A collection of previously unreleased songs, this 2001 release of beautiful Christian-influenced ballads sounds remarkably cohesive and of-a-piece. The Innocence Mission is remarkable for the subtlety of their tunes, the melodic and sing-songy nature of the guitar playing (which brings to mind a jazzier Dean Wareham) and Karen Peris 'fragile, high-pitched voice (which brings to mind no one else, really.) As with Ida, Ten Thousand Maniacs and Kristin Hersh, the music is backgrounded to place more emphasis on the vocals, but somehow the listener winds up paying more attention to the moody and ethereal Americana the more it melts away. Powerful, hypnotic and understated, this is the ideal soundtrack to that Sunday drive after church.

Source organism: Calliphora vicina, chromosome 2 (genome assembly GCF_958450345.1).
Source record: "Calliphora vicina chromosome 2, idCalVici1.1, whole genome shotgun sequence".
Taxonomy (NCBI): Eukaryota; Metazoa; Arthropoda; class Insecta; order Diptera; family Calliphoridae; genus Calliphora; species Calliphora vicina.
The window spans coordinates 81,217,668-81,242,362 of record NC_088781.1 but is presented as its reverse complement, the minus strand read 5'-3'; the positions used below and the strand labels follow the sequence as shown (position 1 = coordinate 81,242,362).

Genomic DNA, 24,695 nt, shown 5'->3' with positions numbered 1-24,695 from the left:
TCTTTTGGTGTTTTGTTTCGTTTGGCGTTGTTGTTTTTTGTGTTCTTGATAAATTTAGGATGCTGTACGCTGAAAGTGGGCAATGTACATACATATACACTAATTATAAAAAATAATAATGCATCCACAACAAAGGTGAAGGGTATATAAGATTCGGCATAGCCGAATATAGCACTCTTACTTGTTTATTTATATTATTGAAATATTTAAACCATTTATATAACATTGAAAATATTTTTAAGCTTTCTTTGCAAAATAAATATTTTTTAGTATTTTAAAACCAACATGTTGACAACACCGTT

By Douglas Wolk on 04.22.11 in Reviews
The name "Maceo" gets shouted out on James Brown's records more than any besides Brown's own; he was the alto saxophonist responsible for the lacerating horn solos on most of JB's late-'60s hits...
By Robert Ham on 02.25.15 in Features
From Shania Twain to Patrick Wolf, these musicians couldn't leave well enough alone and rerecorded their work.
By Marc Hogan on 12.22.14 in Features
On albums as events, changing listening habits and Lana Del Rey
By Jayson Greene on 12.11.14 in News
Slim Twig's rich, twisted art-rock dances with a leer between gorgeous and hideous. Like St. Vincent, the Toronto native has a quizzical approach to rock songs, and a seemingly irresistible urge to pull at their ends to...